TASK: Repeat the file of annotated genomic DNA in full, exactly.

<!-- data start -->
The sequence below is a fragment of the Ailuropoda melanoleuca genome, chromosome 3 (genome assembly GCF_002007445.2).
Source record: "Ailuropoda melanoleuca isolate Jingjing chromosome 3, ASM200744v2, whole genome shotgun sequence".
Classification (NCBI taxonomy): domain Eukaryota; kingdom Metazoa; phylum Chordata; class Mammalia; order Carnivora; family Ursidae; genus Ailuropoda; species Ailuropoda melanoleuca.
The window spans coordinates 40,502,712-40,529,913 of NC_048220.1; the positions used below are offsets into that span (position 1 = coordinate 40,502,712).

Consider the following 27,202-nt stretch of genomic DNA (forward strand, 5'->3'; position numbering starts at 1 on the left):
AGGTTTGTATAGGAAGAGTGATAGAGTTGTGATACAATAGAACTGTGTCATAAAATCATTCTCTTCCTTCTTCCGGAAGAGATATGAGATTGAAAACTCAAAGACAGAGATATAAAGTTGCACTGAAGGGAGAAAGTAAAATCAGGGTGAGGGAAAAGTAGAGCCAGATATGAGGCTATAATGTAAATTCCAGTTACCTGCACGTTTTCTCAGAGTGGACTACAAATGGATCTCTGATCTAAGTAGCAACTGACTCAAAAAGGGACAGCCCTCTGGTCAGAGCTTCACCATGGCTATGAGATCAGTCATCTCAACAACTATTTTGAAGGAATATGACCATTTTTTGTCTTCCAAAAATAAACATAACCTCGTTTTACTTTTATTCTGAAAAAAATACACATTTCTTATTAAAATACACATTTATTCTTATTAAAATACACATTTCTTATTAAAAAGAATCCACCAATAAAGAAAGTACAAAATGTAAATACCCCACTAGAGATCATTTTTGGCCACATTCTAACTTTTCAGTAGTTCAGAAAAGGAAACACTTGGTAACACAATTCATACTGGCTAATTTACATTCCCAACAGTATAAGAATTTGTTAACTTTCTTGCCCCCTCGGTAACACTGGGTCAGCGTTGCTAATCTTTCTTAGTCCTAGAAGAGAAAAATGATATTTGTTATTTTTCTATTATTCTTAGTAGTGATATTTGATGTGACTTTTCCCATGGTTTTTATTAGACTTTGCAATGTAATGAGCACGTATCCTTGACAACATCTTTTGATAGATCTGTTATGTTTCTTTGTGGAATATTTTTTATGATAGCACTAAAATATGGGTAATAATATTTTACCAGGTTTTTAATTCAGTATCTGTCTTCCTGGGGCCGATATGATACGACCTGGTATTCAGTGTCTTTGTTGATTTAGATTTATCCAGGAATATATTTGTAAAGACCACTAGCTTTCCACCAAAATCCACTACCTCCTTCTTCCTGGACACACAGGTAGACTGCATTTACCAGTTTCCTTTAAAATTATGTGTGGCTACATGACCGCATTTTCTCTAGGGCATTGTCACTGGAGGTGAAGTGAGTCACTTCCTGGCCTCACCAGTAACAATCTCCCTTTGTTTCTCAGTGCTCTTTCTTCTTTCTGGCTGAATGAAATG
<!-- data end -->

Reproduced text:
The sequence below is a fragment of the Ailuropoda melanoleuca genome, chromosome 3 (genome assembly GCF_002007445.2).
Source record: "Ailuropoda melanoleuca isolate Jingjing chromosome 3, ASM200744v2, whole genome shotgun sequence".
Classification (NCBI taxonomy): domain Eukaryota; kingdom Metazoa; phylum Chordata; class Mammalia; order Carnivora; family Ursidae; genus Ailuropoda; species Ailuropoda melanoleuca.
The window spans coordinates 40,502,712-40,529,913 of NC_048220.1; the positions used below are offsets into that span (position 1 = coordinate 40,502,712).

Consider the following 27,202-nt stretch of genomic DNA (forward strand, 5'->3'; position numbering starts at 1 on the left):
AGGTTTGTATAGGAAGAGTGATAGAGTTGTGATACAATAGAACTGTGTCATAAAATCATTCTCTTCCTTCTTCCGGAAGAGATATGAGATTGAAAACTCAAAGACAGAGATATAAAGTTGCACTGAAGGGAGAAAGTAAAATCAGGGTGAGGGAAAAGTAGAGCCAGATATGAGGCTATAATGTAAATTCCAGTTACCTGCACGTTTTCTCAGAGTGGACTACAAATGGATCTCTGATCTAAGTAGCAACTGACTCAAAAAGGGACAGCCCTCTGGTCAGAGCTTCACCATGGCTATGAGATCAGTCATCTCAACAACTATTTTGAAGGAATATGACCATTTTTTGTCTTCCAAAAATAAACATAACCTCGTTTTACTTTTATTCTGAAAAAAATACACATTTCTTATTAAAATACACATTTATTCTTATTAAAATACACATTTCTTATTAAAAAGAATCCACCAATAAAGAAAGTACAAAATGTAAATACCCCACTAGAGATCATTTTTGGCCACATTCTAACTTTTCAGTAGTTCAGAAAAGGAAACACTTGGTAACACAATTCATACTGGCTAATTTACATTCCCAACAGTATAAGAATTTGTTAACTTTCTTGCCCCCTCGGTAACACTGGGTCAGCGTTGCTAATCTTTCTTAGTCCTAGAAGAGAAAAATGATATTTGTTATTTTTCTATTATTCTTAGTAGTGATATTTGATGTGACTTTTCCCATGGTTTTTATTAGACTTTGCAATGTAATGAGCACGTATCCTTGACAACATCTTTTGATAGATCTGTTATGTTTCTTTGTGGAATATTTTTTATGATAGCACTAAAATATGGGTAATAATATTTTACCAGGTTTTTAATTCAGTATCTGTCTTCCTGGGGCCGATATGATACGACCTGGTATTCAGTGTCTTTGTTGATTTAGATTTATCCAGGAATATATTTGTAAAGACCACTAGCTTTCCACCAAAATCCACTACCTCCTTCTTCCTGGACACACAGGTAGACTGCATTTACCAGTTTCCTTTAAAATTATGTGTGGCTACATGACCGCATTTTCTCTAGGGCATTGTCACTGGAGGTGAAGTGAGTCACTTCCTGGCCTCACCAGTAACAATCTCCCTTTGTTTCTCAGTGCTCTTTCTTCTTTCTGGCTGAATGAAATG